From 2025, people in Flanders will only be able to buy electronic service cheques – the payment system used in Belgium for domestic work. But how will this alter the current arrangement and impact users?
The service cheque system allows people to pay an employee of a recognised company for domestic work carried out on private premises, be it the user's home or outside. This includes tasks such as cleaning, washing, ironing, shopping and transporting people with reduced mobility. Previously, these jobs were often done without social contributions and taxes being paid.
To prevent this work going undeclared, Belgium created a system subsidised by the government to ensure that an employee can work with the full status of a fixed monthly salary. Around 127,000 employees in 1108 companies and more than 750,000 users are taking advantage of the service cheque system.
People purchasing service vouchers to pay these employees are given a tax reduction. In Flanders, one service cheque costs €9 with a 20% Vat reduction. Each cheque is worth one hour's work.
'Beneficial for all'
From 1 January 2025, the Flemish government will further digitalise the service cheque system, with alternatives made for those who are less digitally skilled. A transition period will allow users, businesses and domestic helpers to adapt to the changes.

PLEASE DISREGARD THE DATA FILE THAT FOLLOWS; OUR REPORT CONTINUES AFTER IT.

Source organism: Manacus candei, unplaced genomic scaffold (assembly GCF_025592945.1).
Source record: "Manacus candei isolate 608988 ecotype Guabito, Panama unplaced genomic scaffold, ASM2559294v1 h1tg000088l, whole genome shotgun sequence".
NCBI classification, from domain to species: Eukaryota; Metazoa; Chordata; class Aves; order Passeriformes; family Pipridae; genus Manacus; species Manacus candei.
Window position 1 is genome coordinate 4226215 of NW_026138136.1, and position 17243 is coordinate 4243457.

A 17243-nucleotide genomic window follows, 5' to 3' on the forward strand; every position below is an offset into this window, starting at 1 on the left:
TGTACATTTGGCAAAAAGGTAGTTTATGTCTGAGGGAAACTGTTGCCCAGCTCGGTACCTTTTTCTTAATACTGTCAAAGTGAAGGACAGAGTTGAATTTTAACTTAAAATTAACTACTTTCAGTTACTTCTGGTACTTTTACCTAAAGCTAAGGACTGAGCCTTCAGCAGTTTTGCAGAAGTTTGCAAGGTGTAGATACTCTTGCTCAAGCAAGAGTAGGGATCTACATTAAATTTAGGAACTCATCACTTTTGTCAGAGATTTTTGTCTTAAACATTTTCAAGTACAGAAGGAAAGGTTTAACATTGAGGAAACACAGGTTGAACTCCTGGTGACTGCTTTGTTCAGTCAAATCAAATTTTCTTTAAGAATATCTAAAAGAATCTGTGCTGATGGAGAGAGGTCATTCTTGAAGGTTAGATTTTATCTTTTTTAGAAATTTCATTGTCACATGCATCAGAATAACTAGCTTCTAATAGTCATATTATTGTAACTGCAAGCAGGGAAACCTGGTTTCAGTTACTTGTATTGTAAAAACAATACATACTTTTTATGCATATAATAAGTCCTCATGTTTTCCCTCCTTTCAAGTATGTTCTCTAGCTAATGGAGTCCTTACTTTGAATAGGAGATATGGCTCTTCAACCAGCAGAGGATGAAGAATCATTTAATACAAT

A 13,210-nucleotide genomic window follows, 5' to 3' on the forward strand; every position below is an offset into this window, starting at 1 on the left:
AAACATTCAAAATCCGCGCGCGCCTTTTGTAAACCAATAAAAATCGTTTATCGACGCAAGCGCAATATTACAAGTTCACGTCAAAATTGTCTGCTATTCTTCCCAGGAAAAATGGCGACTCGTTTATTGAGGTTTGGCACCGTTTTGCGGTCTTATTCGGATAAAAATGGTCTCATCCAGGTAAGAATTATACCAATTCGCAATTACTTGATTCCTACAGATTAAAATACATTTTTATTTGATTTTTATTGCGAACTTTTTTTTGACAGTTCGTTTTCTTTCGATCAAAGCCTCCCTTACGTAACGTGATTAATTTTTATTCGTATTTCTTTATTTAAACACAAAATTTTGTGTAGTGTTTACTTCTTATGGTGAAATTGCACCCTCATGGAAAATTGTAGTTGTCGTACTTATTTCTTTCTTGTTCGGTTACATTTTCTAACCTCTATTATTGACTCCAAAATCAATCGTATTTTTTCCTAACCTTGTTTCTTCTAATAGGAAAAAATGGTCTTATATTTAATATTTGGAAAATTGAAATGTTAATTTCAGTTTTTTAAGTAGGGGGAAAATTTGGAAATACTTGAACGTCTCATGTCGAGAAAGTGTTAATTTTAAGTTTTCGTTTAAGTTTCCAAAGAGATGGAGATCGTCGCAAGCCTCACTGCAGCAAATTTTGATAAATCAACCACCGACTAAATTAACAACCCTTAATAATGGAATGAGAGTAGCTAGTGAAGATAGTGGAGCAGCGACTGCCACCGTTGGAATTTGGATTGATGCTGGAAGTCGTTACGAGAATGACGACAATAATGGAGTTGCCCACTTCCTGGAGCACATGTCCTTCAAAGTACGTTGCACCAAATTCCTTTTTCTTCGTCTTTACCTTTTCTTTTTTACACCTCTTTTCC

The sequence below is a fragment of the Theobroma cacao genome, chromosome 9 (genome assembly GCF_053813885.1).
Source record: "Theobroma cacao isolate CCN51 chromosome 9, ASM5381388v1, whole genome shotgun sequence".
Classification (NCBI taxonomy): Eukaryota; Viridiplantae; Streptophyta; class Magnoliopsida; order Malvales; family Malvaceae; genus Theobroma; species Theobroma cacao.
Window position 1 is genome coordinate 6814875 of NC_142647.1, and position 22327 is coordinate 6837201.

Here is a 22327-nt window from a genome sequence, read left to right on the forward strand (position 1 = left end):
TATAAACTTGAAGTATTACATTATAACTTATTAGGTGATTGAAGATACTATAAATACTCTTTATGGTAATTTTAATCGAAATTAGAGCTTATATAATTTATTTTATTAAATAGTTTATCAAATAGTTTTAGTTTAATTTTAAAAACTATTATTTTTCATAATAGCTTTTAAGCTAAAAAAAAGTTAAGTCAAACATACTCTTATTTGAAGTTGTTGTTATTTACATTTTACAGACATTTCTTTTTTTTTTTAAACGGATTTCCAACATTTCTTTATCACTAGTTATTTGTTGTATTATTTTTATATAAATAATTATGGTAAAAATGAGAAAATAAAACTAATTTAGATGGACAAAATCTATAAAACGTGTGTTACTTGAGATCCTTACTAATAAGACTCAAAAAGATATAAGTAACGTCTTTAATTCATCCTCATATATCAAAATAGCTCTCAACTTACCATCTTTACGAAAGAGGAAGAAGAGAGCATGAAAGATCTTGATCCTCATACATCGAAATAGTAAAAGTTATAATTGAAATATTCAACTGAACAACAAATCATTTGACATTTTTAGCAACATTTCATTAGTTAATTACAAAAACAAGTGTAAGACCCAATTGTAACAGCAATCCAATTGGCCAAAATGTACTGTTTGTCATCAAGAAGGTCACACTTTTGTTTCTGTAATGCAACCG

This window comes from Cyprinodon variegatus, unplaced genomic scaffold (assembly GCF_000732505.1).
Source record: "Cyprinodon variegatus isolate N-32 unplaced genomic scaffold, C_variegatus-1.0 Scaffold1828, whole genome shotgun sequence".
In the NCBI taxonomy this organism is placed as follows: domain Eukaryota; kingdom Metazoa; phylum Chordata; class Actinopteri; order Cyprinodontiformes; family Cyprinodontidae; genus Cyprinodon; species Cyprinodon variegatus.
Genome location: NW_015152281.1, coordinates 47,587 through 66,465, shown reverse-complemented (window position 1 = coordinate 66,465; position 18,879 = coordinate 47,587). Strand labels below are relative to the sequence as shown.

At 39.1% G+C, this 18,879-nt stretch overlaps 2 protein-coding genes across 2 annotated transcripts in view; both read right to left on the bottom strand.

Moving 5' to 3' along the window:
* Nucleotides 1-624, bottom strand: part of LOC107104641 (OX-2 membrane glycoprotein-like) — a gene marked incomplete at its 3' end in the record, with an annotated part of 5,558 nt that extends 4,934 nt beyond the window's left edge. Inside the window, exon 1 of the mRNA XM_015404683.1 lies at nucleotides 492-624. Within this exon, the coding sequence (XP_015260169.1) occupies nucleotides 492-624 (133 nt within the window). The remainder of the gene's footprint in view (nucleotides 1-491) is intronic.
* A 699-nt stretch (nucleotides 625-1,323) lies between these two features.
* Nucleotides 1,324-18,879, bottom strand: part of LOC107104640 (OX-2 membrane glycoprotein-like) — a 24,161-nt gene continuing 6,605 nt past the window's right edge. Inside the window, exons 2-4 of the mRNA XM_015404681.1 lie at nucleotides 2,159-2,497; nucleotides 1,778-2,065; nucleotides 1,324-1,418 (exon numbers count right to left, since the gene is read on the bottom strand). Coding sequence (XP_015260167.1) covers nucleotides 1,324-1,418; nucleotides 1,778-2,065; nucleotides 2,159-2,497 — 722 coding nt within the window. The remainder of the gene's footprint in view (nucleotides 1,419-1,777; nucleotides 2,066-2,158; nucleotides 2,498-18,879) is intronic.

"From 2025, only electronic service cheques can be purchased," said Flemish Minister for Employment Jo Brouns. Paper service vouchers will disappear from circulation. "With extensive digitisation, we will make the service cheque system more accessible, smooth and easy to use, both for the user and for household helpers."
The cheque remains valid for 12 months in Flanders. Under the current system, it is no longer possible to exchange or refund cheques after the expiry date has passed. As part of the digitalised system, service cheques that are not used in time can be automatically refunded to the user, avoiding financial loss to anyone who loses track of their service cheques.
The present minimum of ten cheques that can be bought per purchase will also disappear.
For service cheque recipients, the new system removes the need to fill out and submit paper cheques and therefore removes the risk of losing them. "They can now follow the same method of recording their services for all their clients," Brouns explained.
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Finally, the payment system will also be updated. Currently, the subsidy is determined by who purchases the cheque whilst the amount disbursed to the domestic worker is determined when the cheque is used.
The current system and the many wage indexations of recent years have been a "financial blow" to service cheque companies – more than half of these companies reported losing money at the end of October.
With a fully digital system, the government can align the subsidy with the date the work was carried out, meaning the service cheque company will receive a subsidy aligned with the actual wage index.